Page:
India's trade deficit with China widened to $14 billion after seven months this year, as China's overall trade surplus soared to the highest in two-and-a-half years amid an unexpected surge in exports to the European Union.

While bilateral trade reached $41.5 billion in July, rising 17 per cent and on track to surpass last year's record $61.7 billion figure, Indian officials will be concerned by this week's import data, released by China's General Administration of Customs, showing only 5.8 per cent year-on-year growth.

The trade deficit with China is now likely to exceed last year's record $20 billion figure.

Officials said the import figures were likely a result of falling iron ore exports as a result of the ban in Karnataka, coupled with little progress in addressing long-persisting difficulties in diversifying exports in information technology, pharmaceuticals and engineering sectors, which Indian officials have been pushing for in recent months. China's imports of iron ore, India's biggest export to the country, rose 6.8 per cent overall in July, but largely on the back of orders from Brazil and Australia.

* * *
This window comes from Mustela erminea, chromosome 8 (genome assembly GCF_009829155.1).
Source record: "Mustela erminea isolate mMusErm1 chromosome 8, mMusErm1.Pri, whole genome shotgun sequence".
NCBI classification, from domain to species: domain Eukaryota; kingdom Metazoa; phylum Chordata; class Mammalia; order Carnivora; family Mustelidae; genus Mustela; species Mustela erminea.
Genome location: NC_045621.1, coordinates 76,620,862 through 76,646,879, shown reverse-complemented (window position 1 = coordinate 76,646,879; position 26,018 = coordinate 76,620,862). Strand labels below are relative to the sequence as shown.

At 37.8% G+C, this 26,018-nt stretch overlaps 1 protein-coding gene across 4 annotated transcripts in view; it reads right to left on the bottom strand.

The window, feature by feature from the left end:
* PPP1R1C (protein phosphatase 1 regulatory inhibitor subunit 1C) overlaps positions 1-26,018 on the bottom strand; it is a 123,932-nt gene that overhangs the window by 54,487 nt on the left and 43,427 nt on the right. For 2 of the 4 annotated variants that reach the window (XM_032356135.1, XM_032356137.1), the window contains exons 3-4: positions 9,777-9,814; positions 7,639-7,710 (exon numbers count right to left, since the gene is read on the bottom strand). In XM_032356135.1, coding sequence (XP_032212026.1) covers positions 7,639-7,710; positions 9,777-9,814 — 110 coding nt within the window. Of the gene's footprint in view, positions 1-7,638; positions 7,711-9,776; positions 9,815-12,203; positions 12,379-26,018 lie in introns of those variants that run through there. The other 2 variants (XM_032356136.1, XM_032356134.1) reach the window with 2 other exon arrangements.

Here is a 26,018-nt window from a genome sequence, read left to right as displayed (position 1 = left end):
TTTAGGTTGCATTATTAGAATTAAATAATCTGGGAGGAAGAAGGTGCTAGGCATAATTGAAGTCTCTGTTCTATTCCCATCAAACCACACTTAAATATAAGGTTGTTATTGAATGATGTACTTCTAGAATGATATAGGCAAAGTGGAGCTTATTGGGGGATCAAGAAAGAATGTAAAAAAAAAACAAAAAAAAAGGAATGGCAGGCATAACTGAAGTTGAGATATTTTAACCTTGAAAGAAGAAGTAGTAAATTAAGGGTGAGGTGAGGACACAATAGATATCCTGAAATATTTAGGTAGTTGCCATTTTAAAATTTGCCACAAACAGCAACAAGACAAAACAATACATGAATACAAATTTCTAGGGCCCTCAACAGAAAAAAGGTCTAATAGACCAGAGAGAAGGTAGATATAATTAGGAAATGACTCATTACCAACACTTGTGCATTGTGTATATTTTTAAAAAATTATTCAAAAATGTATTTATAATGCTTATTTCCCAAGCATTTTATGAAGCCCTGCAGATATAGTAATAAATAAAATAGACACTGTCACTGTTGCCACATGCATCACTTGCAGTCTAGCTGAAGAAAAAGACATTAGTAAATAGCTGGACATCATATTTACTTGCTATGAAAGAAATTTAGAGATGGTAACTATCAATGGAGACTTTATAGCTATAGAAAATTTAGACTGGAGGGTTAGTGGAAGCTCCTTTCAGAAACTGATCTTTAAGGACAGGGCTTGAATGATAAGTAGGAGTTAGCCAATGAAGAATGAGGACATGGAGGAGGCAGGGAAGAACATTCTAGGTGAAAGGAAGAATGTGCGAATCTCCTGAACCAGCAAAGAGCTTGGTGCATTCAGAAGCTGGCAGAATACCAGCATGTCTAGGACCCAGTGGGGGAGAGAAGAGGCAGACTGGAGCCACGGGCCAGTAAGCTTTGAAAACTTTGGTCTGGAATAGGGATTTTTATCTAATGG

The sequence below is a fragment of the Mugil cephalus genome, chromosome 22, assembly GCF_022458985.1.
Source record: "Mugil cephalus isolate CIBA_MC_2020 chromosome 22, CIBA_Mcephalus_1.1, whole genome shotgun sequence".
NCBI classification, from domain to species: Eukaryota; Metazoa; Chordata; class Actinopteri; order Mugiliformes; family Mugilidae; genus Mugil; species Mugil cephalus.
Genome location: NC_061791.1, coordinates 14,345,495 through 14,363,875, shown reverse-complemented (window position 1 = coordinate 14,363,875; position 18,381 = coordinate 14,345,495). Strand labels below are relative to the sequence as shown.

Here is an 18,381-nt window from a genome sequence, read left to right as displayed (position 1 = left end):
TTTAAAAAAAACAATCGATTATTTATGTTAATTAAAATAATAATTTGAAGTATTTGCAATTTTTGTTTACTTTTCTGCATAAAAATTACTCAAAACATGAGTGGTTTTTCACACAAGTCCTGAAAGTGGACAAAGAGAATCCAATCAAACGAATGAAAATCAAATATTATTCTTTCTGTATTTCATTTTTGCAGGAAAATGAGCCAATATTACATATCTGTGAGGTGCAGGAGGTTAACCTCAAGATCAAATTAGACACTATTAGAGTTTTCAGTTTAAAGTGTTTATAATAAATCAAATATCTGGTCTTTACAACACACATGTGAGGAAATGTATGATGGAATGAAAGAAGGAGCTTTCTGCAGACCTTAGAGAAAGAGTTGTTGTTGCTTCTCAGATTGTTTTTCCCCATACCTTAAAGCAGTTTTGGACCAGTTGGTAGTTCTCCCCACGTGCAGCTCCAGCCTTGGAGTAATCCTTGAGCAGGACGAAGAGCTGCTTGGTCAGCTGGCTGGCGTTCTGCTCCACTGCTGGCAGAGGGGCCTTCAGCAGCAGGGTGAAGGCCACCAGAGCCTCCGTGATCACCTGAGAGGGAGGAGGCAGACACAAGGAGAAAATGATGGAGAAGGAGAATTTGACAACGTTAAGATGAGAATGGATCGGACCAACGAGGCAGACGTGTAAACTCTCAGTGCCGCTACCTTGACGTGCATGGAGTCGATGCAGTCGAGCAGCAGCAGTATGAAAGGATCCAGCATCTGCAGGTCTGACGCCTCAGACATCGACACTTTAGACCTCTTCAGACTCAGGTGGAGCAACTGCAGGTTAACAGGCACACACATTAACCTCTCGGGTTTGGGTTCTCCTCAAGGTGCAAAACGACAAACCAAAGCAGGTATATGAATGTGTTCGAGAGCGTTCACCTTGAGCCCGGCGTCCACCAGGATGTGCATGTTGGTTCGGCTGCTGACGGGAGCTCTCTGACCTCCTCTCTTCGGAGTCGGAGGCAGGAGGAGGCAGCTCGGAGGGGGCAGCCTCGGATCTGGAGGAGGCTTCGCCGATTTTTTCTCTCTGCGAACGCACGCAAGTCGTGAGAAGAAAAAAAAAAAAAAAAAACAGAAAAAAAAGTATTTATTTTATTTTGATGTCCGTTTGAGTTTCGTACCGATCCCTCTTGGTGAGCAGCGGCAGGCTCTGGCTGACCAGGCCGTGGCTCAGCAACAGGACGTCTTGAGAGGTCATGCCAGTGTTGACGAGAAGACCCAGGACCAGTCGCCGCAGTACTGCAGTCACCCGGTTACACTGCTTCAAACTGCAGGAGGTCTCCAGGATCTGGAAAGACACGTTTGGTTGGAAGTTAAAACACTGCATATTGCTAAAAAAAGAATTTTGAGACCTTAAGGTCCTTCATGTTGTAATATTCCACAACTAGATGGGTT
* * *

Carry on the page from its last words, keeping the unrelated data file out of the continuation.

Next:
China's overall trade surplus in July reached $31.5 billion, the highest in two-and-a-half years, as a result of a rise in imports from the European Union. The numbers, Chinese analysts said, would likely calm fears here that the debt crisis in the West would greatly impact Chinese growth. Exports to the EU grew 22.3 per cent last month, up from 11.4 per cent in June.

“China's export performance always lags behind a slowdown and weakening demand overseas,” Zhang Yansheng, Director of the Research Institute of Foreign Economic Relations at the National Development and Reform Commission, told the official China Daily newspaper.